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Ripley's Game (15)

Review by: Katherine Kaminsky | Rating: Two


FOLLOWING the success of The Talented Mr Ripley comes another adaptation from the Patricia Highsmith books.

Ripley's Game is set 20 or so years after the events of Anthony Minghella's movie. Tom Ripley, now played by John Malkovich, is in his forties, happily married and living in Northern Italy.

His wife (Chiara Caselli) is a harpsichord virtuoso and they live in a restored mansion, surrounded by works of art.

When his taste is insulted by neighbour, Jonathan Trevanny (Dougray Scott), Ripley seeks revenge, and, when he discovers Trevanny is dying of leukaemia, decides to play a game with his destiny.

Old acquaintance, Reeves (Ray Winstone), wants a Russian Mafia rival assassinated, but needs someone totally unconnected to carry out the crime.

Ripley suggests the naive Trevanny, who is struggling to support his wife (Lena Headey) and young son. Reeves, with the subtle help of Ripley's orchestration, lures Trevanny to commit murder, with the temptation of financial security.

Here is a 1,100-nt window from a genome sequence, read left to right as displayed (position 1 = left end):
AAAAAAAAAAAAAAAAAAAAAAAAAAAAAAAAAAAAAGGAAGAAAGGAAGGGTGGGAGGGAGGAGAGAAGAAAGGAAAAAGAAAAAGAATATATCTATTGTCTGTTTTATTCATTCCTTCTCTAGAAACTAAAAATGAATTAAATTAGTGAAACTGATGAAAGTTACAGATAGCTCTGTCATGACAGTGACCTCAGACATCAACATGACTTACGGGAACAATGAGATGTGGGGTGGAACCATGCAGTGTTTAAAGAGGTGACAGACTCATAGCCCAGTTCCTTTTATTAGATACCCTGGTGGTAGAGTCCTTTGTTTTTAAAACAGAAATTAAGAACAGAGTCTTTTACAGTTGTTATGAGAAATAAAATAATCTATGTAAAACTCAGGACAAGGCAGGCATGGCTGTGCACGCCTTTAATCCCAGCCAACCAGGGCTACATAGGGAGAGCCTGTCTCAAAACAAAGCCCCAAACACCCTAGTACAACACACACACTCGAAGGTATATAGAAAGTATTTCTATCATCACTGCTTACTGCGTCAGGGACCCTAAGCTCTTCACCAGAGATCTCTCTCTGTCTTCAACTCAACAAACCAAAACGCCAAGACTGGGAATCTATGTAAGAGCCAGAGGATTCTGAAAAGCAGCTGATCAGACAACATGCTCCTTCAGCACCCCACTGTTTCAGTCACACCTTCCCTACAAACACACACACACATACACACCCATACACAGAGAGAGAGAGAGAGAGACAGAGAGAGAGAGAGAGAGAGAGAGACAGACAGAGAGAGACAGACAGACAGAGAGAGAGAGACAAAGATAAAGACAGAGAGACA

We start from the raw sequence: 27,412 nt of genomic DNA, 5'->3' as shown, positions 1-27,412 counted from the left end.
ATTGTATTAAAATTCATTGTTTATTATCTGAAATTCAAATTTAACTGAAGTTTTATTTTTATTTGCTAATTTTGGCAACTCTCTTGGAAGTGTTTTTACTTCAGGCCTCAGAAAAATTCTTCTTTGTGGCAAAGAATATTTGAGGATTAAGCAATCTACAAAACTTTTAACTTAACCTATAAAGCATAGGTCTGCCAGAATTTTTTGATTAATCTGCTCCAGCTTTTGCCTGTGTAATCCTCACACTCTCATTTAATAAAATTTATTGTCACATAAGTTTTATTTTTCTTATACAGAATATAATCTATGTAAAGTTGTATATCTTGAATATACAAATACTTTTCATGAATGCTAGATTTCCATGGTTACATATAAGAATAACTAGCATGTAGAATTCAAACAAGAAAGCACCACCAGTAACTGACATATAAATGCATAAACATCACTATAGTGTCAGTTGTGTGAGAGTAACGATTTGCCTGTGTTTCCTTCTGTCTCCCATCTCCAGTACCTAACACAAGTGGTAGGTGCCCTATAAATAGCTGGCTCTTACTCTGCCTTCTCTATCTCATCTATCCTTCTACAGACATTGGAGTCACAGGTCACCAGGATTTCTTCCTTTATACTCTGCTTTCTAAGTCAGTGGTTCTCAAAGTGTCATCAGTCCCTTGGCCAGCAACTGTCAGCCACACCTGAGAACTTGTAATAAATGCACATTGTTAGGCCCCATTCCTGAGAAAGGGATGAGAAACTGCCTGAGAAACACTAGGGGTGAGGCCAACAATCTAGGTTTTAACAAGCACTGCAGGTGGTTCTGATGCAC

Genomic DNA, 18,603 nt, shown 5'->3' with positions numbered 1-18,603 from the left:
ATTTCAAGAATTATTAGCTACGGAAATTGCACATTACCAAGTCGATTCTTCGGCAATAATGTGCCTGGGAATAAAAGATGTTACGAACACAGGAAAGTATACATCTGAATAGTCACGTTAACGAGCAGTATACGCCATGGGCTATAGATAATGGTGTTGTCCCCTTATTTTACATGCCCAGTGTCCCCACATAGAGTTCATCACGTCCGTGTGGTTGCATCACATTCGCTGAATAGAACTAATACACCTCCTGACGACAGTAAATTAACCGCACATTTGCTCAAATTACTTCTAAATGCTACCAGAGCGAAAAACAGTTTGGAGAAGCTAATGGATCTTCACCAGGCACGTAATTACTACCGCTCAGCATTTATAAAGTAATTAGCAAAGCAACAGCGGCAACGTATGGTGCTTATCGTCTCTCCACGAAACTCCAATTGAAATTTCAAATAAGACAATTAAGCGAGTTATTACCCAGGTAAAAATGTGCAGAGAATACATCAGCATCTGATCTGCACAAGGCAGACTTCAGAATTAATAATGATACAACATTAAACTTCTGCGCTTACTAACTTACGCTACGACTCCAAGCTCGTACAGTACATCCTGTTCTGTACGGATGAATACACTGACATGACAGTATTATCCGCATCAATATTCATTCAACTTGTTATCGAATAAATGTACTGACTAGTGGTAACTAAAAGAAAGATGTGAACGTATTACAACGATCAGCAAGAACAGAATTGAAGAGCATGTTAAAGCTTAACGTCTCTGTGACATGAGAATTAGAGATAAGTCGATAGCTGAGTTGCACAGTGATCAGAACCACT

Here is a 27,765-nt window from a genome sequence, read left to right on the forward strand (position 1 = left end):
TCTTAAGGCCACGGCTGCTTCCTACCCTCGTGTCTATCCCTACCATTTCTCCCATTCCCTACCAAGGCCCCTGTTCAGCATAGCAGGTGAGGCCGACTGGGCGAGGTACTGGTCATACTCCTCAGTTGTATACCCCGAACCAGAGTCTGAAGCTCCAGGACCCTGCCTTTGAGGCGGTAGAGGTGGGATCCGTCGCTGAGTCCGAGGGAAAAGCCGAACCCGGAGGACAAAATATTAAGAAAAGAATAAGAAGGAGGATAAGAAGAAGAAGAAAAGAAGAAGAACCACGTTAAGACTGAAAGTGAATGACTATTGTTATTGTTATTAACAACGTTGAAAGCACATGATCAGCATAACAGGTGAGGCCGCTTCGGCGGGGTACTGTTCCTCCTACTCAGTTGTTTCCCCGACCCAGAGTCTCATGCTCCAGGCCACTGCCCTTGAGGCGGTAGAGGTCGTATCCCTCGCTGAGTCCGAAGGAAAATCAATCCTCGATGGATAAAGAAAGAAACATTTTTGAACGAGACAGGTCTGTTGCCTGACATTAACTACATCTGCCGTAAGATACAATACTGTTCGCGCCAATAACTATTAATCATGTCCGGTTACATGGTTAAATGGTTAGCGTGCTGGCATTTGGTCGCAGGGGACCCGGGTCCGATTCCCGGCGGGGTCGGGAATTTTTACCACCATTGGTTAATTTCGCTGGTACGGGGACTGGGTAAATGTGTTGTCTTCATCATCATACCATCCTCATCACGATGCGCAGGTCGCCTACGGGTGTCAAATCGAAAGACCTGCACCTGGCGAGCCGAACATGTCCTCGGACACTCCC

Trevanny is an unlikely assassin, but finally succumbs, believing himself to be doing the best thing possible for the family he won't be able to provide for.

Satisfied his manipulative game has been won, Ripley is then surprised to learn that Trevanny has developed a taste for his new occupation, and the two team up in an unlikely union when the Mafia trace the killings to Reeves.

This dark comedy is a fascinating look at an ugly side of human nature. Scott is excellent as a victim of inadequacy, who is easily persuaded to suspend his morals.

His actions are, to him, justified when he hears of the evil deeds of his prey. The character then transforms and appears exhilarated by murder.

Winstone is reliably menacing as the amusingly uncouth Reeves, who befriends Trevanny for his own purpose, and Malkovich is perfect as the Iagoesque Ripley.

His underplayed, sardonic delivery is well matched to the chilling remarks he makes.

Ripley's philosophy seems to be if someone is in the way, kill them. We've seen Malkovich play a few psychopaths in the past, but his Ripley has the same appeal as Anthony Hopkins' Hannibal Lecter - you almost side with their twisted logic.

Perhaps because they seem cultured, you are left feeling secure that their victims deserved their fate, whereas, of course, you would be allowed to live...

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